The International Society for Research in Human Milk and Lactation
The International Society for Research in Human Milk and Lactation

President Elect

Noura El Habbal (USA), University of Michigan

Noura El Habbal received her Bachelor of Science in Nutrition and Dietetics from the American University of Beirut in 2016. She is a Registered Dietitian and has defended her dissertation titled "Early Life Exposures and Milk Composition Affect Offspring Outcomes" in February of 2022. She will receive her doctorate degree in Molecular and Biochemical Nutrition in April 2022 from the University of Michigan, Ann Arbor. Her interest in maternal and child health led her to pursue research focusing on early life exposures and health outcomes. Specifically, her doctoral research focuses on how maternal stress and obesity affect placental, fetal, and mammary gland physiology using mouse models. She also studies the association between human breast milk fatty acids and infant growth using a clinical dataset. Noura is very passionate about continuing her work on lactation and human milk research. During her free time, Noura enjoys baking, painting, doing puzzles, and chasing sunsets! Noura is excited to join the TIG committee as President-Elect and to 1) create more networking opportunities globally and 2) provide opportunities for collaborations and sharing human milk research ideas.


Kristin Elgersma (USA), University of Minnesota

Kristin Elgersma is a PhD candidate at the University of Minnesota School of Nursing, studying human milk feeding and direct breastfeeding for infants with congenital heart disease (CHD). She has previous masters and doctoral degrees in piano performance and worked in higher education for many years, but was inspired to make a career change after she had a child with CHD. Her experience trying (and failing) to directly breastfeed led her to investigate how human milk feeding and direct breastfeeding could be better supported for infants with CHD and their families. Aside from research, she has lived in many places around the United States, from Chicago to Idaho to LA to Honolulu! Somehow, she ended up moving from Hawaii to the frigid winters of Minnesota, where she lives with her husband and 4-year-old daughter.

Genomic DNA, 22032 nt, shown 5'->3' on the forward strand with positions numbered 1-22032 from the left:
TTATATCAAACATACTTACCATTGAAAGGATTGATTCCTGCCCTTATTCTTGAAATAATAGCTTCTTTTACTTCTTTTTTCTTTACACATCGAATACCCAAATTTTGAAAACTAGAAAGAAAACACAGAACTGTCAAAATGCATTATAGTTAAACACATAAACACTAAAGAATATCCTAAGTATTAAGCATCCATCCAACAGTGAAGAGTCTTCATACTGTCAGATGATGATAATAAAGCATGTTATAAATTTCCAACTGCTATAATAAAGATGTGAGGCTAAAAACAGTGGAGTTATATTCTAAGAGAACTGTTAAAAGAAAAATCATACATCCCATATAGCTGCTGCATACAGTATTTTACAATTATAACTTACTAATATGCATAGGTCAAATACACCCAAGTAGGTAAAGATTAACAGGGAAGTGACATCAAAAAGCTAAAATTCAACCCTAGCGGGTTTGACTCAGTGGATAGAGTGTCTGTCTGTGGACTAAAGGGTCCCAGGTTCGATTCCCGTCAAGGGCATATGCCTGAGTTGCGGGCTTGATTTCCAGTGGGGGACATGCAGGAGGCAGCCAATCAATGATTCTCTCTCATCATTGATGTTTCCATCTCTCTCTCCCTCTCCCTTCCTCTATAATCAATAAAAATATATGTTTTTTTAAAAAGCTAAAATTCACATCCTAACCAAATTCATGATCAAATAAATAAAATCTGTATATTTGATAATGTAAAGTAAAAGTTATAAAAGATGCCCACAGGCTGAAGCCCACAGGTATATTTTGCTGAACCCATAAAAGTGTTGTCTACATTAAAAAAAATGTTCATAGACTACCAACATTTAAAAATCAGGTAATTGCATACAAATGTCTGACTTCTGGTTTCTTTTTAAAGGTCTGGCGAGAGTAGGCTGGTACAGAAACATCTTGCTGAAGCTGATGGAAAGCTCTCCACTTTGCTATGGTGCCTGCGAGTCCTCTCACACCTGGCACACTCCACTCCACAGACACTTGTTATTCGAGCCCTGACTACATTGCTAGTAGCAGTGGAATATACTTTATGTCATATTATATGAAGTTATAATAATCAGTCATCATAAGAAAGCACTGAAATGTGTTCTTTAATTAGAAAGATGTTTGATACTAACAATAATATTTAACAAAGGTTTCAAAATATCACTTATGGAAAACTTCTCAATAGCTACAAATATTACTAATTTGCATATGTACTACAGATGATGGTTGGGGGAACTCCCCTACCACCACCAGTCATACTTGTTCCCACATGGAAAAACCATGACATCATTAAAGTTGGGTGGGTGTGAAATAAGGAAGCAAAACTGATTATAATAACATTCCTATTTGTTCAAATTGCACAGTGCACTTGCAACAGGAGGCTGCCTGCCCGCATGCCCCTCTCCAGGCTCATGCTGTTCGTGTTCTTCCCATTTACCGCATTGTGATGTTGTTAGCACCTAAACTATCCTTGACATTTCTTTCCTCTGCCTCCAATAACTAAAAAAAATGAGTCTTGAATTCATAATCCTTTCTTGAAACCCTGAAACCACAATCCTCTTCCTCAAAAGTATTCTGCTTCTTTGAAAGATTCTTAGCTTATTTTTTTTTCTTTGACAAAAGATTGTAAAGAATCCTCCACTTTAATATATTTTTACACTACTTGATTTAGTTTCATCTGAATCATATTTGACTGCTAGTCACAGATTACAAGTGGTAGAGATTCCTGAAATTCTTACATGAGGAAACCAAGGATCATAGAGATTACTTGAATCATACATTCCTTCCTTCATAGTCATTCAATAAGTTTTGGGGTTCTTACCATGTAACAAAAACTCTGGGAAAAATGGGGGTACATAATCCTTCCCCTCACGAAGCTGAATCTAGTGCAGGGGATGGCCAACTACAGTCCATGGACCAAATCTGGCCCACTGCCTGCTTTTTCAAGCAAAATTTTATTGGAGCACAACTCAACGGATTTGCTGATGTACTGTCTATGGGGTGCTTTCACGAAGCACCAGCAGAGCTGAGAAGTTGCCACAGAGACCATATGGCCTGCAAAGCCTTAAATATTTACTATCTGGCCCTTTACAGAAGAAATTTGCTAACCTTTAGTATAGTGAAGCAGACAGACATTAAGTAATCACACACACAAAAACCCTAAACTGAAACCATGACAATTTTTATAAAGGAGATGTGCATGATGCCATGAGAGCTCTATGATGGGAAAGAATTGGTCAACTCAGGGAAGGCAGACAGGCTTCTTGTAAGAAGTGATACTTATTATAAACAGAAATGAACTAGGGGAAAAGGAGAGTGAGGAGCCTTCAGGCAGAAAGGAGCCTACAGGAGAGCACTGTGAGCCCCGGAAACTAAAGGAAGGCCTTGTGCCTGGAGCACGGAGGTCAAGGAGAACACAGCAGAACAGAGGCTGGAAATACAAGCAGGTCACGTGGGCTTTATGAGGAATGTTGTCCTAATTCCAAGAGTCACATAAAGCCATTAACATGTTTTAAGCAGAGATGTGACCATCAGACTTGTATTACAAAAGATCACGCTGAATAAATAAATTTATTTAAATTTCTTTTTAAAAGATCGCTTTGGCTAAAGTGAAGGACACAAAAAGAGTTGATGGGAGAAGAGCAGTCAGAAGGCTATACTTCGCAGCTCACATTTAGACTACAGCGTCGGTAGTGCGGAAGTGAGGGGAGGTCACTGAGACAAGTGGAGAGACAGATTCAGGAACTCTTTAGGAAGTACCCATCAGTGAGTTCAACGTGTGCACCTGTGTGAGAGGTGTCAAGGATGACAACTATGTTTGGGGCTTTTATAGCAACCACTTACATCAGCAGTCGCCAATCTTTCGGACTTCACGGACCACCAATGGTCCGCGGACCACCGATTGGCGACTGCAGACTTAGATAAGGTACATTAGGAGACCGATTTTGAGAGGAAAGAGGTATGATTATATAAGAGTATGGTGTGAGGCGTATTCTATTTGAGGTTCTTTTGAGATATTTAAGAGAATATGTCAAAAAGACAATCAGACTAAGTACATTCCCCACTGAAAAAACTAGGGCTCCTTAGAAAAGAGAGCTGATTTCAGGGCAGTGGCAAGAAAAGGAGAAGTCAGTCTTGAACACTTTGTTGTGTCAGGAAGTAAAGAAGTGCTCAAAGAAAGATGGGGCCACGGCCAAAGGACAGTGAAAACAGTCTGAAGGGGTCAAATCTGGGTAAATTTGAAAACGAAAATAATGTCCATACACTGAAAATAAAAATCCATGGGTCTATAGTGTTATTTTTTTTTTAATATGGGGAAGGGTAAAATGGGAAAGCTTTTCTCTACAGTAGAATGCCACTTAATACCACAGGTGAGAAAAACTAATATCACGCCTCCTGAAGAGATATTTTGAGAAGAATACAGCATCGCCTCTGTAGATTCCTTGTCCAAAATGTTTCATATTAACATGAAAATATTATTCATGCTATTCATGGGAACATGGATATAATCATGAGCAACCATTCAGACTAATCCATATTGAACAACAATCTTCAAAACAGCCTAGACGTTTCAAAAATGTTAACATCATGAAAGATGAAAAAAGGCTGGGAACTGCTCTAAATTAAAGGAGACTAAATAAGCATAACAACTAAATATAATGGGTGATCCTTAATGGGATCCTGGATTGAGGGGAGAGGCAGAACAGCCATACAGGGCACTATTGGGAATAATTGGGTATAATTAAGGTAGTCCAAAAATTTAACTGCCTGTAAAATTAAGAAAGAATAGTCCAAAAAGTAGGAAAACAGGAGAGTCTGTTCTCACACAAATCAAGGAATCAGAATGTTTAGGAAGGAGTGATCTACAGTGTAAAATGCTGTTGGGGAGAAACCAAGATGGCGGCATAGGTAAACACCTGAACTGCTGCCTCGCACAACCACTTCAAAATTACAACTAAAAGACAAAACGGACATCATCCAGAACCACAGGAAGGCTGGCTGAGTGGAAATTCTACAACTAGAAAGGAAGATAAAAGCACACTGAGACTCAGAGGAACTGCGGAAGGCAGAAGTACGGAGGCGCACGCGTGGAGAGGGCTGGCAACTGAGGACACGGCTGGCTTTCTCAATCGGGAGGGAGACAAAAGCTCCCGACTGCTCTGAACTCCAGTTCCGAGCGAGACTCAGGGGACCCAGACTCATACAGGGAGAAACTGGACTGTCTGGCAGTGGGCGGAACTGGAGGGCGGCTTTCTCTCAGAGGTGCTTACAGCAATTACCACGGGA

Professional Development Coordinator

Miranda Loutet (Canada), University of Toronto and The Hospital for Sick Children

Miranda Loutet is a PhD student in Epidemiology at the University of Toronto’s Dalla Lana School of Public Health and affiliated with The Hospital for Sick Children’s Centre for Global Child Health. Her doctoral research aims to generate new evidence regarding the quantification and classification of breastfeeding patterns to improve methods of ascertainment of breastfeeding practices in large-scale surveys and studies of factors that influence breastfeeding practices and the effects on infant health outcomes. More specifically, her PhD thesis is nested within a prospective cohort study, Synbiotics for the Early Prevention of Severe Infections in Infants

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